Illumination Night

Hoffman, Alice. Illumination Night. New York: Berkley Books, 1987.

“Simon can hear the sound of pine cones hitting the ground, or bones breaking” (p 4). You know you are in for a wild ride when you read that early-in-the-book sentence because, at that moment you haven’t learned that Simon, at age four, has just heard the result of woman trying to fly. There are so many things you don’t know…yet. I should also add that Illumination Night is a really fast read. I read the first 80 pages before coming up for air. My entire lunch break flew by without my eyes lifting from the page once. Alice Hoffman is one of those authors that can suck you into a story within the first few sentences. Once you are hooked you can’t escape the story or the characters. This is a story of relationships. A grandmother, trying to understand her 16 year old granddaughter. They live next door to a married couple trying to live with their insecurities and unmet desires. All of the characters become entangled with one another when the teenager sets her sights on seducing the husband. And then, this part sounds like the punchline to a joke, a giant walks into the picture…Seriously, this is a simply beautiful story about relationships, the ones with healing and faith in them.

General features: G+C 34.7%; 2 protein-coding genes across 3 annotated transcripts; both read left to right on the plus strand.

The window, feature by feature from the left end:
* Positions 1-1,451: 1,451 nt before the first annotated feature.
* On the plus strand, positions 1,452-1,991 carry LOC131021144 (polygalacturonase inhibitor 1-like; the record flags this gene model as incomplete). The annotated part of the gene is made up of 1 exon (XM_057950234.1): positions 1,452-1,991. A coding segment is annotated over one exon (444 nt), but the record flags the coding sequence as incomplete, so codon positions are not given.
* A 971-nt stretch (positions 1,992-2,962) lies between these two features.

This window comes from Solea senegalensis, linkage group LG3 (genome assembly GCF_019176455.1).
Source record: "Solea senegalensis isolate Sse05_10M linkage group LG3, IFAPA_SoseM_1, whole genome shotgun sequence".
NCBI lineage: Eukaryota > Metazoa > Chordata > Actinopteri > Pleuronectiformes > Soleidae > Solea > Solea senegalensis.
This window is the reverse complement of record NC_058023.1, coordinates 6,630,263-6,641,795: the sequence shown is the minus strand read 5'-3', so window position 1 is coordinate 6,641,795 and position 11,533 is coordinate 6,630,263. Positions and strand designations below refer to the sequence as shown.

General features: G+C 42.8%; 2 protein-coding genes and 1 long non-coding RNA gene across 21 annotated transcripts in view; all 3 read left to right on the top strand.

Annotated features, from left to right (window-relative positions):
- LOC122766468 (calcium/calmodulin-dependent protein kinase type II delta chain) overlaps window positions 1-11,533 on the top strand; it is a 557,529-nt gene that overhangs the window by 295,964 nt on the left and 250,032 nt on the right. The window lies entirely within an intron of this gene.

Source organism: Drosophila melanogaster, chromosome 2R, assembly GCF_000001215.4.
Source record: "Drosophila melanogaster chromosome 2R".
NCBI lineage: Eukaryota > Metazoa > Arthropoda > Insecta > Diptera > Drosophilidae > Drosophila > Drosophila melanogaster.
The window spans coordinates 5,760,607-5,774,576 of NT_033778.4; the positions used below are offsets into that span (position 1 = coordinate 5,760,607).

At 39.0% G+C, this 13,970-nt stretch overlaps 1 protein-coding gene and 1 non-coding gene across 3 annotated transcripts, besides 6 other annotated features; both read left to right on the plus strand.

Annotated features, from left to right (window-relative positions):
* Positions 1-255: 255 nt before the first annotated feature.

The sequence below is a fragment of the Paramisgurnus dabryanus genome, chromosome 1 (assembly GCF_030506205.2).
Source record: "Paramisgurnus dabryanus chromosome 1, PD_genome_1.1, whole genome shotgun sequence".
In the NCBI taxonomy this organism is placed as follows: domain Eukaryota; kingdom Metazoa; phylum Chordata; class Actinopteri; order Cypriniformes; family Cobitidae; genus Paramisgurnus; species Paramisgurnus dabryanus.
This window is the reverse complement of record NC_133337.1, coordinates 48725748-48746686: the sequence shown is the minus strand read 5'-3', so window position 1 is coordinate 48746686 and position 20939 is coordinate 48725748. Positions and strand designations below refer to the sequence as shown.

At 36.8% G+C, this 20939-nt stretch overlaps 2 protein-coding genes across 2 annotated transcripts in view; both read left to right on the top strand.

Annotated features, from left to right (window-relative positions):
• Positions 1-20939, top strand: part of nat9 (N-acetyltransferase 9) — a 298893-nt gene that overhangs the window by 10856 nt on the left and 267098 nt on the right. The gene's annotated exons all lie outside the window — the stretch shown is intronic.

Reason read: Hoffman’s birthday is in March. I tried to read this two years ago. Actually, to be more precise I tried to listen to it on cd two years ago. Every disc was so scratched; damaged beyond repair that it was impossible for me to continue. I sent the whole thing back to the owning library and took it off my list for what was supposed to be one year. One thing led to another and I’m only now getting back to it…in print.

Author fact: Alice Hoffman is one of my favorite authors.

Book trivia: Alice Hoffman signed this copy of Illumination Night. Very cool.

BookLust Twist: from all three Lust Books! In Book Lust in the chapter called simply “A…My Name is Alice” (p1); in More Book Lust in the chapter called “Marriage Blues” (p 162); in Book Lust to Go in the chapter simply called “Martha’s Vineyard” (p 142).

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